Exclusive The CQC’s first completed round of GP practice inspections concluded with 90% rated ‘good’ or ‘outstanding’ – and with a price tag of over £100m, Pulse can reveal.
The CQC said the data, released exclusively to Pulse, showed that the programme had led to improvements, since two-thirds of practices given the lowest rating ‘inadequate’ were found to be ‘good’ on re-inspection.
But GP leaders have questioned whether this was the best use of NHS money at a time when the service is severely cash-strapped.
Pulse inspects the inspectors
The data obtained by Pulse showed that 90% of practices were rated ‘good’ or ‘outstanding’ – up from 87% in July last year.
It also showed that the total cost of GP practice inspections was £55m since it launched in April three years ago.
But when taking into account related costs such as estates, HR, IT and the ‘intelligent monitoring’ programme, the CQC said the full cost of the general practice inspection programme was £36.5m a year – which by now would amount to around £110m in total.
According to the CQC’s chief inspector of general practice Professor Steve Field, this was money well spent.
He told Pulse: ‘It is clear that the GP inspection programme has helped deliver improved care for people right across the country.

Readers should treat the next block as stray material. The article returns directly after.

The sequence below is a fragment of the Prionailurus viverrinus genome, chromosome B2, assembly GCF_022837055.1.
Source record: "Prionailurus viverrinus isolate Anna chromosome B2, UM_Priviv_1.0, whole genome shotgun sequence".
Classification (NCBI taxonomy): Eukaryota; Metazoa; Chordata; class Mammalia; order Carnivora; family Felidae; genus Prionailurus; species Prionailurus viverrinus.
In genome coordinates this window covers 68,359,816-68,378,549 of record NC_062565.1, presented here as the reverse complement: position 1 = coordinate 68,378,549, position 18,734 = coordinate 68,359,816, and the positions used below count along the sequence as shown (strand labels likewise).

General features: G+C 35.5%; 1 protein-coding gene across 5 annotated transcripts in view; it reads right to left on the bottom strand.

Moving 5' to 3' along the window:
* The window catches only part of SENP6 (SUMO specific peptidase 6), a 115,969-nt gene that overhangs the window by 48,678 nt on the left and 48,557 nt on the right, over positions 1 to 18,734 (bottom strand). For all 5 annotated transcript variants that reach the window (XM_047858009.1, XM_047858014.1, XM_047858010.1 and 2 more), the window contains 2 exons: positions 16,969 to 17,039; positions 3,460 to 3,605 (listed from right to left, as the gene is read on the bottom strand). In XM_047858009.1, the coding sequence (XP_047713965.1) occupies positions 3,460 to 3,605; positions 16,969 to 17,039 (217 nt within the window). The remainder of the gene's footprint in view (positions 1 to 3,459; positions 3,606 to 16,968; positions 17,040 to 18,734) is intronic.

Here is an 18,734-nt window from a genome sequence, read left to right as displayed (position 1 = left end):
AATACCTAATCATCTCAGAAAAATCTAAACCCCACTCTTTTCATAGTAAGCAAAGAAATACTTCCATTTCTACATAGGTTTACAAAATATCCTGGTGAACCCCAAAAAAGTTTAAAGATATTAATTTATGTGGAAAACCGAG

‘Three-quarters of practices rated as inadequate improved sufficiently on re-inspection to receive a higher rating.’
As of this financial year, NHS England will reimburse GP practices’ CQC fees in full but for the past three years the lion share of the cost of general practice inspection – some £20m a year – has been borne by GP practices.
And GPC regulation spokesperson Dr Robert Morley said the programme had subjected practices to ‘enormous cost, workload and bureaucracy’.
He added: ‘It’s clear the massive cost and disruption to practices is completely unwarranted and disproportionate – it just confirms what is already known through other means.
‘There is simply no need to have in place the simplistic, misleading and damaging CQC rating system and it should be abolished.’
With CQC fees rising six-fold this year, RCGP chair Professor Helen Stokes-Lampard added: ‘GPs have raised the issue of the costs of running the CQC – money that could be spent on frontline care.’
The CQC finished inspecting every practice in England in February this year and, although good and outstanding practices had been told they would now face inspection within five years, Pulse also reported that one-in-four of all GP practices can expect a re-inspection within the next year.